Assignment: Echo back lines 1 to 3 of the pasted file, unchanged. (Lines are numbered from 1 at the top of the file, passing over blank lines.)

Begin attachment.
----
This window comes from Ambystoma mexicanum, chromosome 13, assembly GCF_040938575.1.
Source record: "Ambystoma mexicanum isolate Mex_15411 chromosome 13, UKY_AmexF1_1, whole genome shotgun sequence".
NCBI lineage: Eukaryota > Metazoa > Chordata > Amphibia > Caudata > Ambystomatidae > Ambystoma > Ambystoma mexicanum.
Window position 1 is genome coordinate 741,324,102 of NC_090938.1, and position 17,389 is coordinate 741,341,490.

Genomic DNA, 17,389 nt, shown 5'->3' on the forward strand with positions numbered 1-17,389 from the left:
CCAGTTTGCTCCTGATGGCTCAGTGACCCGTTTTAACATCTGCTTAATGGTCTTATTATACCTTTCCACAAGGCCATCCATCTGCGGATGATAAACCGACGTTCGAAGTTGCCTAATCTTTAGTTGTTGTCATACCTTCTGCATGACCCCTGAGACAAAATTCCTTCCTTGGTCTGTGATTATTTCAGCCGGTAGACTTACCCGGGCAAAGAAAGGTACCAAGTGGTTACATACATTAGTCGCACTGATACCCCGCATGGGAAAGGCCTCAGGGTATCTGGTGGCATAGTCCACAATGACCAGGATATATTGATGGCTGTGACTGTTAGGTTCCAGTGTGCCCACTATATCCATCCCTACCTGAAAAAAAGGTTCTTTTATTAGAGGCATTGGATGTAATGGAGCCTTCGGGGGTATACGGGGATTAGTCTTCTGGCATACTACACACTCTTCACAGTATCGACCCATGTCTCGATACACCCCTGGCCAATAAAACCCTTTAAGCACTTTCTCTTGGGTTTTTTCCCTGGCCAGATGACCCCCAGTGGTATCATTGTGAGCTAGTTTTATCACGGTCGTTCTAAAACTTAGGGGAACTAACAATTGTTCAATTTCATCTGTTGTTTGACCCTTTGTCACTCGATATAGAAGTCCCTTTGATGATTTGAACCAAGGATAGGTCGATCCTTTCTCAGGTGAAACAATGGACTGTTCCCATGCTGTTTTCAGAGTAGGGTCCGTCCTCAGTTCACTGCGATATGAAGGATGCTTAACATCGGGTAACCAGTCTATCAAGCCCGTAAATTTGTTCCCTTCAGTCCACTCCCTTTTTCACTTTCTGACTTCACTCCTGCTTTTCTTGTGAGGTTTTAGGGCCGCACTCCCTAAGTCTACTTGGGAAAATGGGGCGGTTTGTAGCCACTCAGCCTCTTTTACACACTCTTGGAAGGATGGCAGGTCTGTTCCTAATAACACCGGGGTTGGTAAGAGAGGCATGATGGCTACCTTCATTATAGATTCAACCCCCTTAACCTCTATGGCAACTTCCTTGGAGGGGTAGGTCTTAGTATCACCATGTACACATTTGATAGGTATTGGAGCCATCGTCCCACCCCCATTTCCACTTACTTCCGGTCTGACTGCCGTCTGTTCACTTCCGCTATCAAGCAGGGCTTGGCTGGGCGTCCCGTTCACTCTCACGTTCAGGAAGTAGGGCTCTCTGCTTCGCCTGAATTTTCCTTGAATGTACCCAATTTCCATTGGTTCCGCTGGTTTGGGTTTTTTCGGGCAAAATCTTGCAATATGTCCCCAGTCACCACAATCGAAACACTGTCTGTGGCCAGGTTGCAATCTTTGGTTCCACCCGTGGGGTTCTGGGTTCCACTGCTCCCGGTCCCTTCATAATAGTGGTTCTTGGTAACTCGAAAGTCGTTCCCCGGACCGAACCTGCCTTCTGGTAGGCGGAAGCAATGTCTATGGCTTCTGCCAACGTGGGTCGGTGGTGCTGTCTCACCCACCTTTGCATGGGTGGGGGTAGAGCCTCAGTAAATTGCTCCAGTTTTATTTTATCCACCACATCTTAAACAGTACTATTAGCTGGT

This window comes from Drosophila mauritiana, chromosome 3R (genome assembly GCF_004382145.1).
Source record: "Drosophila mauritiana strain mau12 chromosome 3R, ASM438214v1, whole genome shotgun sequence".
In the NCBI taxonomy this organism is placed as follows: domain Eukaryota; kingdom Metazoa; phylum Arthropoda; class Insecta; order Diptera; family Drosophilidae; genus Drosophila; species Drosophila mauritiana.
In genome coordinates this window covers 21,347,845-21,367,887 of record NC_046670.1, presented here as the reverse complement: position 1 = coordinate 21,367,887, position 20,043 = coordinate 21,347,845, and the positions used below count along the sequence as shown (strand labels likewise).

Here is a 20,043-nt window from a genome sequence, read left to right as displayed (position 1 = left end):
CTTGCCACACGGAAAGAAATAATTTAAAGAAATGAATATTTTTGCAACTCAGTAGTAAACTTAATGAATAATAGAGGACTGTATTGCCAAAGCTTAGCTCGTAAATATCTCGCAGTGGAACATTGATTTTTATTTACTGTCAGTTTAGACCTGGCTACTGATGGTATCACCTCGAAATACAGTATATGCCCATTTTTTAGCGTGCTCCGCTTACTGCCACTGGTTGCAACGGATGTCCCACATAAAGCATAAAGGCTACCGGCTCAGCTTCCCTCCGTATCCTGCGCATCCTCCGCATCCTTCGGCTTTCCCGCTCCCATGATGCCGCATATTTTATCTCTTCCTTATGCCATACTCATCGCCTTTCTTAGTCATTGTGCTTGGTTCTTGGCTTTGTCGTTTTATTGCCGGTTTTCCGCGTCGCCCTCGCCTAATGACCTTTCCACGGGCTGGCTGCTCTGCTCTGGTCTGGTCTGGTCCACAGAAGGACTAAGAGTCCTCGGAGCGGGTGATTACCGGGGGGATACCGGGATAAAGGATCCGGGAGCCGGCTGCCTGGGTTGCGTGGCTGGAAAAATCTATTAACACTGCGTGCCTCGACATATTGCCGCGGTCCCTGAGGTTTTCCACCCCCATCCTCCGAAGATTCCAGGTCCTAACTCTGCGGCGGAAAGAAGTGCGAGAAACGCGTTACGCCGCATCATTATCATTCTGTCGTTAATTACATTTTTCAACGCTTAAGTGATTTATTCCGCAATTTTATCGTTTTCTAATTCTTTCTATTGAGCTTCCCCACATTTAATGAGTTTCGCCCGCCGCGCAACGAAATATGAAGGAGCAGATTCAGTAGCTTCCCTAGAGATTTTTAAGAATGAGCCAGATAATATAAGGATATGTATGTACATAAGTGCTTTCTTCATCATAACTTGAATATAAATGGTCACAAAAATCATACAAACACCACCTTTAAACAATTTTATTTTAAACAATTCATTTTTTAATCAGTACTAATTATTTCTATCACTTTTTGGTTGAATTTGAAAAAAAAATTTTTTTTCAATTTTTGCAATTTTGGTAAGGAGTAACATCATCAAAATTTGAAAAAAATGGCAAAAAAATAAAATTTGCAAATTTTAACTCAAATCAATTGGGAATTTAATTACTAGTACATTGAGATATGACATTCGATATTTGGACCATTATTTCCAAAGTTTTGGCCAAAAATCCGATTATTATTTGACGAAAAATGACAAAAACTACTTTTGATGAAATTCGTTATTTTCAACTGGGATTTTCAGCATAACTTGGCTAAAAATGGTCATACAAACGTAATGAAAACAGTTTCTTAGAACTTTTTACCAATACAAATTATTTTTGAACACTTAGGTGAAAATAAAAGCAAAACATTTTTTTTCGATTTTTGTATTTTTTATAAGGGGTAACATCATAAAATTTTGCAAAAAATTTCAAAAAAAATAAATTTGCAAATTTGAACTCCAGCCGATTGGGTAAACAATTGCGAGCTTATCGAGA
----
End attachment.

This window comes from Ambystoma mexicanum, chromosome 13, assembly GCF_040938575.1.
Source record: "Ambystoma mexicanum isolate Mex_15411 chromosome 13, UKY_AmexF1_1, whole genome shotgun sequence".
NCBI lineage: Eukaryota > Metazoa > Chordata > Amphibia > Caudata > Ambystomatidae > Ambystoma > Ambystoma mexicanum.